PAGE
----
HealthConnect One celebrates Latino-Hispanic Heritage Month

HealthConnect One (HC One)– an organization that seeks to advance respectful, community-based, peer-to-peer support for pregnancy, birth, breastfeeding and early parenting– is celebrating Latino-Hispanic Heritage Month through conversation and support for breastfeeding traditions.

Their blog series, Celebrating our Breastfeeding Traditions, features individuals who are breastfeeding leaders, advocates of breastfeeding support, and members of breastfeeding families.

HC One also co-hosted a Twitter Chat with MomsRising in honor of Latino-Hispanic Heritage Month.

unnamedHelen Dimas, CLC, LSP, HC One Trainer and Project Coordinator, tells me that the organization’s success in transforming communities over 30 years, specifically through its Breastfeeding Program, is based on the peer model.

“The community health workers (CHWs) are trusted members of the community in which they serve,” Dimas explains. “The CHWs often act as role models for the communities they serve. They let the families know they too can achieve healthy outcomes for themselves and their families.”

HC One’s Community­-Based Doula Program also has great success. In fact r­esearch from 2014, The Perinatal Revolution, strongly supports the program.

“The community-­based model is a cost effective strategy that works,” Dimas says. “It achieves significant and even dramatic outcomes.”

The Perinatal Revolution’s Executive Summary states:

The most compelling data findings were the high breastfeeding rates and low c-section rates achieved by the Community-Based Doula Programs implementing this model. Women supported by a high-quality Community-Based Doula Program breastfed their babies at dramatically higher rates, with women in the program sometimes breastfeeding at twice the rate of the comparison group. These data reinforce equally strong findings from the original pilot of this program led by HealthConnect One in Chicago. The fact that community-based doulas work with very disadvantaged populations makes these findings even more significant.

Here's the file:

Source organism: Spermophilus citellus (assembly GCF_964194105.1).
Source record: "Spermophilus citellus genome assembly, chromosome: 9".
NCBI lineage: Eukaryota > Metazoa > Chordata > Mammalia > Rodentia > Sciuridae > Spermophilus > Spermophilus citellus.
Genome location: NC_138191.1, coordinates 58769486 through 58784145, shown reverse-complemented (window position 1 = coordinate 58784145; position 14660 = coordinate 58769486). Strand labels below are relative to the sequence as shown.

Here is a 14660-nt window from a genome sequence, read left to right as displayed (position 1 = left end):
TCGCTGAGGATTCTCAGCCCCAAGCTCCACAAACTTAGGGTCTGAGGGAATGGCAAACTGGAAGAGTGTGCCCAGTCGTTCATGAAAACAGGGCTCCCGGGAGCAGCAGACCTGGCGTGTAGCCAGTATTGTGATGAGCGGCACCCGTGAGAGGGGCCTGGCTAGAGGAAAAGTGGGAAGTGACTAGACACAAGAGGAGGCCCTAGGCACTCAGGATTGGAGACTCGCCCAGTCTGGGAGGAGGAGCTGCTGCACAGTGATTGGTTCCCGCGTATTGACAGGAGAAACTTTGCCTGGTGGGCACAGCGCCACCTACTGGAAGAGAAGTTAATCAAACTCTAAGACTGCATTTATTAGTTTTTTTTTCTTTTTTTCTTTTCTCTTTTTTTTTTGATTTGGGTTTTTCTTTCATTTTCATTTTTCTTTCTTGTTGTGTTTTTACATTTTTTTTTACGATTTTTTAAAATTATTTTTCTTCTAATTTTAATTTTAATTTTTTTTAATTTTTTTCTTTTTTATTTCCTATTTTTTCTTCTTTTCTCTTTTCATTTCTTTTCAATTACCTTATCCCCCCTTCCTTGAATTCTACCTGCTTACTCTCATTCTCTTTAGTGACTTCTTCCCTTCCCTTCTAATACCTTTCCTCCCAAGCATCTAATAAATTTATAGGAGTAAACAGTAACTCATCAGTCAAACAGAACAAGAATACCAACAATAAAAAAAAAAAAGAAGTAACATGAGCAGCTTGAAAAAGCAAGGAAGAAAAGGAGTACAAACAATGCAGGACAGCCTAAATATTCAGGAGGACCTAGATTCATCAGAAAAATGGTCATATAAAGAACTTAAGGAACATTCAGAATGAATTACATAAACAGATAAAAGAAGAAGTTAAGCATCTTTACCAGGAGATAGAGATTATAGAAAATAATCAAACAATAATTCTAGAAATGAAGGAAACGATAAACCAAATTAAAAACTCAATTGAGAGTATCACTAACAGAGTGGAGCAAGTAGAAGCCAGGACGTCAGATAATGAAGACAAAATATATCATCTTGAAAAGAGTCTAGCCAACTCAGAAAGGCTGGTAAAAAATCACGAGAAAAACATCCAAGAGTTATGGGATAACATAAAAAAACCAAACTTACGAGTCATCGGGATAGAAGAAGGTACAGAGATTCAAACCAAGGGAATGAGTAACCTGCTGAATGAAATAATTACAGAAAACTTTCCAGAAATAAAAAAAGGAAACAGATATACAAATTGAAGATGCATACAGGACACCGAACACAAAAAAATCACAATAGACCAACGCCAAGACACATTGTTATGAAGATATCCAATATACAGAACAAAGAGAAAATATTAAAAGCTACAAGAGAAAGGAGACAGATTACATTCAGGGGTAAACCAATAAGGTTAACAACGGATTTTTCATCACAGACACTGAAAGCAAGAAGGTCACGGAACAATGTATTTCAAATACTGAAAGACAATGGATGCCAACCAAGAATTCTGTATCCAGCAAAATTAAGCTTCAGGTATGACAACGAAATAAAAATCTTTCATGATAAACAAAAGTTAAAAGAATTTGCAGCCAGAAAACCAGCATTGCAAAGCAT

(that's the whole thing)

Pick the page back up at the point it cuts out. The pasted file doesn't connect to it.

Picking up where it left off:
It is true that sustainability of this model “requires integration of the program into a variety of systems and venues.”

Dimas says she has seen the programs integrated in federally funded centers, hospitals, community organizations and social agencies.

unnamed-1Last month, HC One hosted an “experiential” ­Shared Voices for Equity in Birth and Breastfeeding Summit.

“Our strength is knowledge sharing and peer-­to-­peer sharing,” Dimas explains. “We created a space where people could share information, resources, and learned from one another. Participants left feeling invigorated and feeling the power of what they do. It’s like ‘Yes! I am able to continue doing this!’”

Dimas also highlights Senator Dick Durbin’s direct address of the success of CHWs and their allies, as well as a presentation by the Center for Social Inclusion (CSI) that covered issues that CHWs face in their work.

unnamed-2Dimas adds, “What I do is a not just a job. It’s a passion. I am so grateful to be in a place where I am able to work in an organization that makes a difference when it comes to improving health outcomes for women, babies, and their families.”
Visit to learn more about HC One’s work and find out how you can get involved.

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